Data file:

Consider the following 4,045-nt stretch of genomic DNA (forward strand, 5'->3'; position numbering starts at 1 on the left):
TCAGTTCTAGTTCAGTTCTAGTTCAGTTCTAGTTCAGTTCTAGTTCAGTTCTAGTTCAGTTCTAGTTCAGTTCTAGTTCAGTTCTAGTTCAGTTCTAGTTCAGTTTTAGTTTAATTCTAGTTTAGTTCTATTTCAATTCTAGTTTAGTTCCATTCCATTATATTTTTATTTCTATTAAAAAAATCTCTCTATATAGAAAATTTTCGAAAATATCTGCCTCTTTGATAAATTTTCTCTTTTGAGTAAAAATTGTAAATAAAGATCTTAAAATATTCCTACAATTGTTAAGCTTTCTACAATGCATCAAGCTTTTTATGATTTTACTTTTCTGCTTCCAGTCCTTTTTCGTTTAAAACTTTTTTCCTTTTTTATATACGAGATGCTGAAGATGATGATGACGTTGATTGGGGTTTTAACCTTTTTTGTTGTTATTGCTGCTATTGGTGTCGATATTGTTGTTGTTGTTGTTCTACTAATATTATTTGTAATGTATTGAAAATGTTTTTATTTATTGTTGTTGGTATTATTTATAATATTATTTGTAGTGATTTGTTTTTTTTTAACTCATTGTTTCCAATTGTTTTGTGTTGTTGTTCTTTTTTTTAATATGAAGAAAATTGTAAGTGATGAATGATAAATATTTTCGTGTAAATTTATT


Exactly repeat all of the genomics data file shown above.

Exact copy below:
Consider the following 4,045-nt stretch of genomic DNA (forward strand, 5'->3'; position numbering starts at 1 on the left):
TCAGTTCTAGTTCAGTTCTAGTTCAGTTCTAGTTCAGTTCTAGTTCAGTTCTAGTTCAGTTCTAGTTCAGTTCTAGTTCAGTTCTAGTTCAGTTCTAGTTCAGTTTTAGTTTAATTCTAGTTTAGTTCTATTTCAATTCTAGTTTAGTTCCATTCCATTATATTTTTATTTCTATTAAAAAAATCTCTCTATATAGAAAATTTTCGAAAATATCTGCCTCTTTGATAAATTTTCTCTTTTGAGTAAAAATTGTAAATAAAGATCTTAAAATATTCCTACAATTGTTAAGCTTTCTACAATGCATCAAGCTTTTTATGATTTTACTTTTCTGCTTCCAGTCCTTTTTCGTTTAAAACTTTTTTCCTTTTTTATATACGAGATGCTGAAGATGATGATGACGTTGATTGGGGTTTTAACCTTTTTTGTTGTTATTGCTGCTATTGGTGTCGATATTGTTGTTGTTGTTGTTCTACTAATATTATTTGTAATGTATTGAAAATGTTTTTATTTATTGTTGTTGGTATTATTTATAATATTATTTGTAGTGATTTGTTTTTTTTTAACTCATTGTTTCCAATTGTTTTGTGTTGTTGTTCTTTTTTTTAATATGAAGAAAATTGTAAGTGATGAATGATAAATATTTTCGTGTAAATTTATT